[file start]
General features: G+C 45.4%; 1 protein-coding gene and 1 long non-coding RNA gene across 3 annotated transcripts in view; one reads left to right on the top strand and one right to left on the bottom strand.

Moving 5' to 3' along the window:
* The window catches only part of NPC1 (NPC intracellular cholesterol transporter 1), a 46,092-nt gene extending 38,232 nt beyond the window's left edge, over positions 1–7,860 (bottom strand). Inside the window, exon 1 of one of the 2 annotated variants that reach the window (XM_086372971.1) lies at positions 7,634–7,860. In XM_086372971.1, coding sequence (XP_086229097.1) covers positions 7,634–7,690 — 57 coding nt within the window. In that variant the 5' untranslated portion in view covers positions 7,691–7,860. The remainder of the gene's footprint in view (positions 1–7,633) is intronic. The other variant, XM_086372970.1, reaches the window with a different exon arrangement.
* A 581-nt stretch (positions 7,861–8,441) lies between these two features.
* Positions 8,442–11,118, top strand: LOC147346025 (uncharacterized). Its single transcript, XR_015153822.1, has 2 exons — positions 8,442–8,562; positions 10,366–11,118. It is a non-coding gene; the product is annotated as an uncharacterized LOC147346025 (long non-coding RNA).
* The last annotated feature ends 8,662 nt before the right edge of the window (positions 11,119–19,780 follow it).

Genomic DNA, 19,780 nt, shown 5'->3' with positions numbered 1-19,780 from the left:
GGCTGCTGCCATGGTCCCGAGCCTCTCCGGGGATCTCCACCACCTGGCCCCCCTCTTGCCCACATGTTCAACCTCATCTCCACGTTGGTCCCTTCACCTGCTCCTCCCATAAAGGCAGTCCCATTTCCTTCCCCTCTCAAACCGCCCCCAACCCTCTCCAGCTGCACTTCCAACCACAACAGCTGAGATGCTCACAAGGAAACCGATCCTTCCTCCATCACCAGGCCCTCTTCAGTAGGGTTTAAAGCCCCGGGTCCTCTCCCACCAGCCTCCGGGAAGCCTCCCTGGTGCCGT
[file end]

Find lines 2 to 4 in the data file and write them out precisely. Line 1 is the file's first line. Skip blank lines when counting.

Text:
Moving 5' to 3' along the window:
* The window catches only part of NPC1 (NPC intracellular cholesterol transporter 1), a 46,092-nt gene extending 38,232 nt beyond the window's left edge, over positions 1–7,860 (bottom strand). Inside the window, exon 1 of one of the 2 annotated variants that reach the window (XM_086372971.1) lies at positions 7,634–7,860. In XM_086372971.1, coding sequence (XP_086229097.1) covers positions 7,634–7,690 — 57 coding nt within the window. In that variant the 5' untranslated portion in view covers positions 7,691–7,860. The remainder of the gene's footprint in view (positions 1–7,633) is intronic. The other variant, XM_086372970.1, reaches the window with a different exon arrangement.
* A 581-nt stretch (positions 7,861–8,441) lies between these two features.